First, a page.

…Which reminds me that I need to start practicing driving, again. That…that will likely not be fun. But I have the time to do it. Cooking is also another life skill that I need to be practicing. Ugh. Well — with things opening up again, I may actually be able to look up some good recipes to practice with; and, be able to make them. I guess I should understand that I don’t have to do it every day — for now.
I am wondering if my parents are right: they say that the fact I put ten years into working in a Public Library system, means that I don’t need to do an Internship. Fact is, nine out of the ten of those years were working-class labor, not even paraprofessional. What I learned, I majorly learned after leaving: that I did not have to put myself through that.
But, I suppose everyone who has worked in a Library before and is going into Cataloging, would feel that way. For me, the major turning point was realizing that there was really nothing I could do to make having to deal with random people (or co-workers), be more comfortable for me.
I didn’t get to that point until doing specific research on Personality…and stumbling across a lot of information on high-functioning Autism and (secondarily) its relation to both gender-nonbinary identity, and a disorder I know I have; which I’m still dealing with. Not having a background in Psychology (or help from Psychiatry) is not the greatest thing when you’re trying to puzzle this out.
And yeah: at a certain point, I do ask whether it is really actually worth it to keep up my Creative practices — or if, in the transition to adulthood, many people just do not find or make the time for these, anymore. I know that no matter what I do, I’m going to have to write. There’s really no question about it: I become disorganized and anchorless when I don’t record and develop my thoughts, in writing.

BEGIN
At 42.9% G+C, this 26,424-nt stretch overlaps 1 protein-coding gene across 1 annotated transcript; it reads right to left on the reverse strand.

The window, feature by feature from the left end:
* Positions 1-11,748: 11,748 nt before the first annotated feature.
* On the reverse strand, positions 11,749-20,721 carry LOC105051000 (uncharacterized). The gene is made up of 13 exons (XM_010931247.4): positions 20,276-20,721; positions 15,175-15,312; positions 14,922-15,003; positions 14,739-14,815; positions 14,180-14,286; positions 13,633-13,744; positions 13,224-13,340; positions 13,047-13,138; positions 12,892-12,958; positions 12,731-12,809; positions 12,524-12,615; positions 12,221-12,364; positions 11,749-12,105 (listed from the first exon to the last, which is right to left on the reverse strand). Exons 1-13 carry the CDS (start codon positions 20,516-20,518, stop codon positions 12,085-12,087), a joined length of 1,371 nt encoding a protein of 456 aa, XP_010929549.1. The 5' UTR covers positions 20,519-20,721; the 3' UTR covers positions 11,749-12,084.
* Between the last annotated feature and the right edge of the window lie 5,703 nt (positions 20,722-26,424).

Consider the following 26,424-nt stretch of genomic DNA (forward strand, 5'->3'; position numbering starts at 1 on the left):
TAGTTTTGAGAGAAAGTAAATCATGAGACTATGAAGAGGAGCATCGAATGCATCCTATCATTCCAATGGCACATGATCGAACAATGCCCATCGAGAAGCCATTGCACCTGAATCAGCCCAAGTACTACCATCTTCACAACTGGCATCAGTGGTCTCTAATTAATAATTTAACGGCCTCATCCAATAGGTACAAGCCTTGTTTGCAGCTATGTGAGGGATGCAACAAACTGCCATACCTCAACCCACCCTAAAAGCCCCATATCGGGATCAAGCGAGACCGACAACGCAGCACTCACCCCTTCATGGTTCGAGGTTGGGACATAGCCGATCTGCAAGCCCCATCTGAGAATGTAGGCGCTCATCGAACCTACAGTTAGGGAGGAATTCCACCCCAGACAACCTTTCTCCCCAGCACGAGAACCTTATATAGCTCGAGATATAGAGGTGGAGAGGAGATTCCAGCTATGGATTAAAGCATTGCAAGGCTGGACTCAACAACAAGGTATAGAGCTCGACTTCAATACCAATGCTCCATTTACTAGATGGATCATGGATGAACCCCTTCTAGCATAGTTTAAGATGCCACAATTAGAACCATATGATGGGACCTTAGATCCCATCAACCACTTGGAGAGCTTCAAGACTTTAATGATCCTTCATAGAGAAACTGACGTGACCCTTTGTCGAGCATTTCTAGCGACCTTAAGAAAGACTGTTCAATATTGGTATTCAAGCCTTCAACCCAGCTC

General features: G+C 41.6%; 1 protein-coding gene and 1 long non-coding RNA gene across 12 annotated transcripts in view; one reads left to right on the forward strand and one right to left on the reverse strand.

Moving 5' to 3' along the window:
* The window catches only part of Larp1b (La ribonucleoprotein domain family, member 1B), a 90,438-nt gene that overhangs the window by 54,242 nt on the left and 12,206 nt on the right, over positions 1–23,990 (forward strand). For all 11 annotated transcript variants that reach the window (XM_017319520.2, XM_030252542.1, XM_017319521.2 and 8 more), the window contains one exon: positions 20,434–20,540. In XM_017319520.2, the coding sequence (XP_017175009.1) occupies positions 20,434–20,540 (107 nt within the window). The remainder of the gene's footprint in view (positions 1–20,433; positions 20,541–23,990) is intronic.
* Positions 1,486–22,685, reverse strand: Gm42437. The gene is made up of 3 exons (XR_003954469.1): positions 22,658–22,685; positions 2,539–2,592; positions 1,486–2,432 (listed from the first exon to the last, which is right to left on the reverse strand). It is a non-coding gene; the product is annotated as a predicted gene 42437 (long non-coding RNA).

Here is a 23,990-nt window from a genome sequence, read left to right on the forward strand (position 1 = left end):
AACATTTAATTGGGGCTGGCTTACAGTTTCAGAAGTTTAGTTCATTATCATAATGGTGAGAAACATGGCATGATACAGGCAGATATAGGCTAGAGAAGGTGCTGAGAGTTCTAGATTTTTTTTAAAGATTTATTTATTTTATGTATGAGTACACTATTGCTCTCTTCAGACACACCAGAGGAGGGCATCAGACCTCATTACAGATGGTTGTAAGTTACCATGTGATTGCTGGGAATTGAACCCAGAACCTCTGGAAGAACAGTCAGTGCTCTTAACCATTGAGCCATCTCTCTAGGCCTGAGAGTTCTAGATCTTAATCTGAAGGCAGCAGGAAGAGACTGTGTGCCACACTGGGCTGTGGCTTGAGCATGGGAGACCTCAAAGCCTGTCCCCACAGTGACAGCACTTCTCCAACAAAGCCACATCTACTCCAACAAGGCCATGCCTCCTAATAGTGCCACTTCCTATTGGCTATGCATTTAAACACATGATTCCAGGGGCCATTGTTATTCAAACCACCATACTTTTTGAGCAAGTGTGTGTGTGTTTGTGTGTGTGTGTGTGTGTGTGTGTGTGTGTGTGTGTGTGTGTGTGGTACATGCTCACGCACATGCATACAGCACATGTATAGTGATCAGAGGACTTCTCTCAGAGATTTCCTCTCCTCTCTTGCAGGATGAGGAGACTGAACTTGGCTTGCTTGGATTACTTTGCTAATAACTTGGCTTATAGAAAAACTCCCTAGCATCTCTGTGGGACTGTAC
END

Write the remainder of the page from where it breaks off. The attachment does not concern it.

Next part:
There’s also the fact that when I’m writing to an audience, that’s a very different type of practice than recording my thoughts to myself. Especially if I range into quasi-memoir or creative nonfiction, where it’s not only myself I’m potentially causing to look bad. (Though I should remember: sometimes things look bad, because they actually are bad.)
Right now, though, it does seem that Art and Creative Writing, although I’ve stuck with them for a while, are two of the least useful skills I have…even though they are what I started out with. Right now I’m not sure to what extent I should even continue with them…although, of course, this comes after having bought a bunch of Art Supplies.
The point of having the career was so that I would have the time, energy, and money to do these things! But having the career — and further becoming a fully functional, independent adult — itself, takes up a lot of time and energy. And money.
Also, of course, there’s the possibility of the new career path, not working out…which would likely then drop me back down to depending on my skills in reading, Writing, and Art. I’m still not certain I have the Art skills to be able to get through the major story that has been developing in the back of my mind since High School — in a Graphic Novel format, that is. Writing should be easier, but even then: it would be emotionally, tough.
Particularly…writing a story which in someone else’s hands might be a love story, but which has the sexuality portion stripped away from it…means that I’m writing an intimate story with nonbinary characters from an asexual perspective, and I haven’t read anything like this in my life. That could be reason enough to write it…
After all, there is enough for a, “slightly Autistic,” nonbinary asexual person to look forward to in life, isn’t there? It’s just different from whatever the norm is, and why the norm is what it is, has never been clear…